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Why Columbia Student Workers Are Back On Strike

Frustrated by slow contract negotiations, Columbia University graduate students have gone on strike for the second time this year, with a work contract and the university’s fraught relationships with its graduate students on the line.

Student Workers of Colombia, a local 2110 autoworkers union of about 3,000 graduate and undergraduate students, has been on a sit-in to secure greater worker protections and higher wages since the beginning of the month.

It is one of a growing number of student labor unions striking for better working conditions across the country, including at New York University, which struck a contract after striking in the spring, and Harvard, where a three-day strike ended in early November with an agreement.

Columbia University indicated it would only consider important concessions through the mediation that began on Monday. The university declined to comment, citing instead the statements made by the administration and distributed at the campus level.

With the holidays approaching and towards the end of the semester, pressure is mounting on the university and the student labor union to come to a deal and get the campus back to normal life.

Several union members said they were pushing hard for higher wages to enable more low-income students to attend Columbia University. They said the current pay scale excludes prospective students who cannot earn a living from graduate student income alone.

“I think there is a perception that the higher labor movement is unimportant because a lot of people in schools like Columbia come from privileged backgrounds, and I think that’s true, to an extent,” said Johanna King-Slutzky, 31, a doctoral student in the Department of English at Columbia. And a union member.

“But I also think one of the reasons the labor movement for higher education in Colombia and elsewhere is so important is that we really need to make this more accessible to people who don’t have a safety net to come back to.”

Here’s a look at the demands of student workers and what’s next for the strike.

The strike began on November 3, when dozens of student workers stopped working for a school sit-in. Workers include teaching assistants, research assistants, and registered teachers, who are graduate students who teach their own classes.

Union members estimate that about 130 classes have been canceled for the remainder of the semester due to the teachers’ graduation strike. Most of these classes are compulsory core classes for undergraduates, members said, and there are about 300 of them.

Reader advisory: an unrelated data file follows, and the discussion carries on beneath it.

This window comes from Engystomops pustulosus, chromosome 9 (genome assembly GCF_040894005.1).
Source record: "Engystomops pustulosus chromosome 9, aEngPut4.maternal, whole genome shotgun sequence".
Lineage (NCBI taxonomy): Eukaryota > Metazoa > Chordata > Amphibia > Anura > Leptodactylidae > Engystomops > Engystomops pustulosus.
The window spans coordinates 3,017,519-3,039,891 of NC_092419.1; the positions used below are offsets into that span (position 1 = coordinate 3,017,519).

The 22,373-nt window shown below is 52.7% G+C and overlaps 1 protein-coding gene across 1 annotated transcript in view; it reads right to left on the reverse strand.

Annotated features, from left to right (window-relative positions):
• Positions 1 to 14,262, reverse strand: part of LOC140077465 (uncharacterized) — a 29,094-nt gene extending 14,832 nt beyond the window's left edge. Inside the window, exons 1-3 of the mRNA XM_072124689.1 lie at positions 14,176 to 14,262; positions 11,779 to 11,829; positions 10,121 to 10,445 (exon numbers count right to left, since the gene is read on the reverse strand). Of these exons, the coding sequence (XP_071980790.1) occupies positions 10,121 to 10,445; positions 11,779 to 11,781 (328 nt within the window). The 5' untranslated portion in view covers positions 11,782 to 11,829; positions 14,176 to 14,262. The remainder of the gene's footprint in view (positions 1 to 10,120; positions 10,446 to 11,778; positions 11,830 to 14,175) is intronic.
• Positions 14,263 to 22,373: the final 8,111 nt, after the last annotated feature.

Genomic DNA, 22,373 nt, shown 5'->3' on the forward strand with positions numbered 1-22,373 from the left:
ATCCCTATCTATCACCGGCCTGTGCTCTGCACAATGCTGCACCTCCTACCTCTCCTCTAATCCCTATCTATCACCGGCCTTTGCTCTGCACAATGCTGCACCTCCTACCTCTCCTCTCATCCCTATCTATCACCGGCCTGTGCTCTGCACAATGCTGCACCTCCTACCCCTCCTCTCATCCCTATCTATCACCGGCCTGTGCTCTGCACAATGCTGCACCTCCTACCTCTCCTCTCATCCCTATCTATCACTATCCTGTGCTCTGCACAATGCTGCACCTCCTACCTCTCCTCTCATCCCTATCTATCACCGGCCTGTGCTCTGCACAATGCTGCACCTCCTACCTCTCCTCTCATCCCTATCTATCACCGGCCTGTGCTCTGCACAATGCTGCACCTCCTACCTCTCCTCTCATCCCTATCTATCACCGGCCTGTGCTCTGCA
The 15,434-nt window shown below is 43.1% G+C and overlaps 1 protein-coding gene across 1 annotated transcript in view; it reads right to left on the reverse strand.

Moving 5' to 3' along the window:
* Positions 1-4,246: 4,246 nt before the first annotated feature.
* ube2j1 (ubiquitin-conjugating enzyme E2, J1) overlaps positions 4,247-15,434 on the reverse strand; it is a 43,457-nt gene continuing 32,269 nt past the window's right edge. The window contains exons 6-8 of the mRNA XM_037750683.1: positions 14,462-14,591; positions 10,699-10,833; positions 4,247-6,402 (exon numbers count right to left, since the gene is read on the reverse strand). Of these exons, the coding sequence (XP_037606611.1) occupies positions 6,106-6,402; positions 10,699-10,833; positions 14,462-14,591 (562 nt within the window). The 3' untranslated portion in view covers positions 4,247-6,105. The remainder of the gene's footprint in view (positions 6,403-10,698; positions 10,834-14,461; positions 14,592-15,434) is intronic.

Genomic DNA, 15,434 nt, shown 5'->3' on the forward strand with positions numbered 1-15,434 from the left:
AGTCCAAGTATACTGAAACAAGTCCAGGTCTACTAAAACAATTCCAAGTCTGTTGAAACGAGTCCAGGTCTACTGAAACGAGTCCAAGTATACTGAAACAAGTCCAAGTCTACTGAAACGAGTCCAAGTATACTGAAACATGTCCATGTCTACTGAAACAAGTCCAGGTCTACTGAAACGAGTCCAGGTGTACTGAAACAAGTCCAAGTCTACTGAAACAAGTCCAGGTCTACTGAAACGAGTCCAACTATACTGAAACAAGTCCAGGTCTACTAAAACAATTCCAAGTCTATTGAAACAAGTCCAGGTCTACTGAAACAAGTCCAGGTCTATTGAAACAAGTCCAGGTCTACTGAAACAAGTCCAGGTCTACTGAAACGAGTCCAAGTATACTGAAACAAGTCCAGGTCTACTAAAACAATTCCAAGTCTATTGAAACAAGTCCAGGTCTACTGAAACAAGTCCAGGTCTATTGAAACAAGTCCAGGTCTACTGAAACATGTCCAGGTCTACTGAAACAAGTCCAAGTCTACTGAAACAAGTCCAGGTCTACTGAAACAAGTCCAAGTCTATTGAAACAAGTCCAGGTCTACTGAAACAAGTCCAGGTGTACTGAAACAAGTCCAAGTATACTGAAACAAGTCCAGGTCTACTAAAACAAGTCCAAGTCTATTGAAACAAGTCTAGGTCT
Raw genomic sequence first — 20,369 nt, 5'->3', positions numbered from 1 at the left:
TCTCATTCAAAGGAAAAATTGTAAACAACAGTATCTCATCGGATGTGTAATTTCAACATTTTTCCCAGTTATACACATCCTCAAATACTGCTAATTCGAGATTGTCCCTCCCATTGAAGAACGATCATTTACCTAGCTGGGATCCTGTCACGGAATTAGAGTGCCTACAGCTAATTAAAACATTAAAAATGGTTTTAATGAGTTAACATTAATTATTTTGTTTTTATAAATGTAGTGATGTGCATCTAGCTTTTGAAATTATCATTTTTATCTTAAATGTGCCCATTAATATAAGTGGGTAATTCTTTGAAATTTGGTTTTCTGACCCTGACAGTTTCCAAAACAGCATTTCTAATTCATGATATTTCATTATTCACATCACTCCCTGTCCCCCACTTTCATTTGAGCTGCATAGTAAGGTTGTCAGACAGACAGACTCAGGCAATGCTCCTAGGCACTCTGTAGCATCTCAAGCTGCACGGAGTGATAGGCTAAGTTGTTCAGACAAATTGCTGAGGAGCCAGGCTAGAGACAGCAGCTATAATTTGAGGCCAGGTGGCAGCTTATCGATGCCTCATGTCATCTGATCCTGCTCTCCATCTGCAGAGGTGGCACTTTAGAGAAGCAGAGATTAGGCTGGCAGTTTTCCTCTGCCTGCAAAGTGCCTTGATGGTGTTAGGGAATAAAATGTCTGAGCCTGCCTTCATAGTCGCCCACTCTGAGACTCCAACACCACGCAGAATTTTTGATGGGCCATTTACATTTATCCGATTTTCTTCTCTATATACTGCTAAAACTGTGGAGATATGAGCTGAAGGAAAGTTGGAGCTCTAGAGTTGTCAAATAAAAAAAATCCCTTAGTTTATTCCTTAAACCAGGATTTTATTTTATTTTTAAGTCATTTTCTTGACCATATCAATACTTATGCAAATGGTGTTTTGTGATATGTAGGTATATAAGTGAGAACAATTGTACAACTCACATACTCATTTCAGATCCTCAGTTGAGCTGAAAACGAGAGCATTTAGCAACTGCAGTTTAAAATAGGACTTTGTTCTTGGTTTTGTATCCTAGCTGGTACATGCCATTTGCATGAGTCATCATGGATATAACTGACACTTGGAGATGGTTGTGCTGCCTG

The first strike this year, which began in March and lasted more than a month, ended after the union reached a preliminary agreement with the university. But union members rejected the agreement amid reports of internal tension and discontent with the union’s bargaining committee. In May, all 10 members of the negotiating committee resigned.

With a mostly new negotiating committee in place, the union voted to allow a second strike in early November after members expressed renewed frustration over the slow negotiating process.

The university said it believed the strike could have been avoided, and that negotiations should be allowed to bear fruit.

Students working at the university are demanding higher wages, dental and vision health coverage, and impartial third-party arbitration of discrimination and harassment cases.

The union requires a minimum wage of $45,000 for doctoral students on one-year contracts, with annual increases of 3 percent in years two and three.

Compensation for graduate students in Columbia varies by department, but union members said the annual wage is as low as $29,000 for students in the College of Social Work, peaking at about $41,500 for engineering students.

The union is also demanding a minimum wage of $26 for hourly workers. Lilian Coy, 27, a doctoral student in neuroscience and a member of the bargaining committee, said the current minimum wage is $15 an hour, although the minimum for doctoral students is often closer to $17 depending on their department.

During the first day of the strike on November 3, several working students shared stories about going to food stamps to make ends meet and reconciling rent payments with student loans.

Sam Stella, 33, a fourth-year doctoral student in the debt department and a union member, said he has less than $10,000 to spend a year after paying rent and daycare. He and his wife were unable to take their 3-year-old son to a dentist because they had to pay for the visit out of their own pocket.

“If you are a parent in New York and live on Columbia wages, then everything you do is more difficult and should be considered more carefully,” Mr. Stella said.